January 3, 2020 • Life for Leaders
I said, “I will watch my ways
and keep my tongue from sin;
I will put a muzzle on my mouth
while in the presence of the wicked.”
Psalm 39:1 (NIV)
Gracious God, sometimes it’s hard to keep my tongue from sin, especially at work. I want to speak words of wisdom and peace. I want to affirm and encourage. I want to speak the truth in love. Many times I do this, by your grace. And then there are other times.
For example, there are times when someone is angry with me. I know that “a gentle answer turns away wrath, but a harsh word stirs up anger” (Proverbs 15:1). I want to be a person of gentle answers. But sometimes my heart starts racing and my mouth starts speaking and before I know it harsh words are coming from my mouth. They hurt people. They injure relationships. They impede progress. Of these words I am not proud.
There are other times when I am perfectly calm and cool, yet I speak in ways that are wrong. For example, when people are gossiping and I join in, enjoying the feeling of superiority and the privilege of an insider. I can say things about people that should not be said, even if they’re true. Now, I know that “a perverse person stirs up conflict, and a gossip separates close friends” (Proverbs 16:28). I know that speaking about others behind their back can be painful and divisive. But sometimes it feels so good to do it. Ugh.
Then there are the times when I bend the truth. Oh, I don’t want to say that I lie. That sounds too harsh, too accurate. But I can speak in ways that are hardly truth-full. Why? Sometimes to promote myself, but more often to protect myself. It’s so much easier to say I was caught in traffic than to say I just wasn’t being responsible about the time. It’s so easy to tell my superior his idea is great than to be honest about my hesitations.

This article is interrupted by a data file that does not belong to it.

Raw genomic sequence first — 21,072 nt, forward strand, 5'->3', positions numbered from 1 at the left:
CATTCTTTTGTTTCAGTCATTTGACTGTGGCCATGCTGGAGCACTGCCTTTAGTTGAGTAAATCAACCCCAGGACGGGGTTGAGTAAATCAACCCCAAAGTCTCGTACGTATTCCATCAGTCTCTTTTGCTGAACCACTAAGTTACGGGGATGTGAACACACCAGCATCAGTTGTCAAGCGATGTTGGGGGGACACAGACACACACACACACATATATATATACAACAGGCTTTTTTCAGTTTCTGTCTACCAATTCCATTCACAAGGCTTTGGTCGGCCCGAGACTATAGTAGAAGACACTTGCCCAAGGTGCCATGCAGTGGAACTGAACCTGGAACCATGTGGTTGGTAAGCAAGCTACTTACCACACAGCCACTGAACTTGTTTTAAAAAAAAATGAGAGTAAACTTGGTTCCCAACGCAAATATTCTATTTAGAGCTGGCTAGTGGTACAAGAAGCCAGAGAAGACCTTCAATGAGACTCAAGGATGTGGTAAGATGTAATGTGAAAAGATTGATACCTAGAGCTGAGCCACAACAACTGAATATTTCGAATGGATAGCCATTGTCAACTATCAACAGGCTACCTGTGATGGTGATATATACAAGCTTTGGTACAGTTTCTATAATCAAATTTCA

Gracious God, I confess that too often I do not keep my tongue from sin. I ask for your forgiveness. And I ask for your help. May the words of my mouth – all the words of my mouth, my words at work – and the meditations of my heart “be pleasing in your sight, Lord, my Rock and my Redeemer” (Psalm 19:14). Amen.
Ponder Throughout the Day:
Your words matter. Speak the truth in love.
Explore more at The High Calling archive, hosted by the Theology of Work Project:
Dr. Mark D. Roberts is a Senior Strategist for Fuller’s Max De Pree Center for Leadership, where he focuses on the spiritual development and thriving of leaders. He is the principal writer of the daily devotional, Life for Leaders, and the founder of the De Pree Center’s Flourishing in the Third Third of Life Initiative. Previously, Mark was the Executive Director of the De Pree Center, the lead pastor of a church in Southern California, and the Senior Director of Laity Lodge in Texas. He has written eight books, dozens of articles, and over 2,500 devotions that help people discover the difference God makes in their daily life and leadership. With a Ph.D. in New Testament from Harvard, Mark teaches at Fuller Seminary, most recently in his D.Min. cohort on “Faith, Work, Economics, and Vocation.” Mark is married to Linda, a marriage and family counselor, spiritual director, and executive coach. Their two grown children are educators on the high school and college level.
The tongue is the last member to bring under control. Not that it can’t be.
We just need to focus on our love and everything else will be up to God. That’s where our focus needs to be to be fruitful. Love covers a multitude of sins.
That’s something I’m sure we all need to be aware of. It’s just so easy to be lacking in this quality. Praise God there is no condemnation for those who are in Christ Jesus who walk according to the Spirit.
Thanks, DiAnne, for you comment. Yes, thanks be to God for his patience and forgiveness.